Water Contamination in Heat Transfer Systems09 Mar 2020, Posted by General in
Water in a heat transfer system can be potentially harmful to equipment and present a major safety hazard to maintenance personnel.
When water residing at a low point in a system reaches its boiling point and flashes to steam, its volume increases- suddenly- by more than 1,000 times. The displaced fluid is quickly forced into the expansion tank and out the vent. Hot fluid and steam spurting out of a vent can cause serious injury, fires, and in some systems, the rapid expansion can cause a rupture of system piping and seals.
Here are some tips to help you detect water contamination in heat transfer systems:
Take care to monitor sudden changes in a system – particularly during start-up— whether it be in pump cavitation, increased expansion-tank volume, unusual sounds or increased pressure, as these indicators could signify that there is water in the system. High levels of water can be easily observed at the bottom of decanted oil samples. Small water infiltrations of less than 300 to 400 ppm will manifest as pump pressure fluctuations (cavitation). Fluid temperature is lowest at the pump suction, and that temperature determines whether the water is liquid or gas in the system. If detected fluctuations begin suddenly while the system is heating up, it signifies a low level of water in the system.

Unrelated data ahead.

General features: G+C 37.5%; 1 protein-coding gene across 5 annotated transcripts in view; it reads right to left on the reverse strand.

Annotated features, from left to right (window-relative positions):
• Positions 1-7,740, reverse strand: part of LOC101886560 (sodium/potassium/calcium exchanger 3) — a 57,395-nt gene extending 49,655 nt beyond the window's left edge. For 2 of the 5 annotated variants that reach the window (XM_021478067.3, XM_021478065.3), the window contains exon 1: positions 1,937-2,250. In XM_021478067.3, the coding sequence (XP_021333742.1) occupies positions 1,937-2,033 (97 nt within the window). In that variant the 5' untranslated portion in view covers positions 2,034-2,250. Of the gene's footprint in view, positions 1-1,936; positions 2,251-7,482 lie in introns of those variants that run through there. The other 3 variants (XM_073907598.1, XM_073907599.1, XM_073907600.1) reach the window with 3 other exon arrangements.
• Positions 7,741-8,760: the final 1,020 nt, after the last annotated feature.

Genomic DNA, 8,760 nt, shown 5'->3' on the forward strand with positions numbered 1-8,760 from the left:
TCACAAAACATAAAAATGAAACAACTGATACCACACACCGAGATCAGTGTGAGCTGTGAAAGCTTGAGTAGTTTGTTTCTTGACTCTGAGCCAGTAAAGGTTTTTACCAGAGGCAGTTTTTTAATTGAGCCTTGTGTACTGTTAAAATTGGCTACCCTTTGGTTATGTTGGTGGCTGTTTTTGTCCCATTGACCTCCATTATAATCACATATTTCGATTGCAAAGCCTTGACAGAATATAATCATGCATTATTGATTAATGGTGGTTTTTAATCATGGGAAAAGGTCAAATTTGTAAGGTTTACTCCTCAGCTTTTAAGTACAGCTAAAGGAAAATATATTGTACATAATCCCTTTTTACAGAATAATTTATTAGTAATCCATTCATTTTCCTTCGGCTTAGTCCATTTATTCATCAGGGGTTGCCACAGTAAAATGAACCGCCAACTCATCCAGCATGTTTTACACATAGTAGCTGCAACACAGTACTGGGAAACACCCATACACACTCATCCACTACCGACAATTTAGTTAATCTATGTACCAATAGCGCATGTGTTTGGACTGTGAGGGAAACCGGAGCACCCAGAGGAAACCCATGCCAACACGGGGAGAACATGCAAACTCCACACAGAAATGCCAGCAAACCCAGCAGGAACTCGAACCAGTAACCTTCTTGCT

To remove water from heat transfer systems:
Drain as much free-liquid as possible from the system low points. After most of the free water has been removed, remaining water can be “steamed off” by running the system at about 107 °C (225°F) with all vents and the expansion tank warm-up valve open.
To ensure that all water has been removed, maintain the expansion-tank temperature above 100 °C (212°F) to prevent vapor condensation, and add nitrogen to the expansion tank headspace in order to sweep the water vapor from the tank.
Once the system is stable, perform a water check at the low-point drains in the expansion tank.
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*Article courtesy of ExxonMobil’s Club Mobil Industrial’s Tech Help Desk, 2014.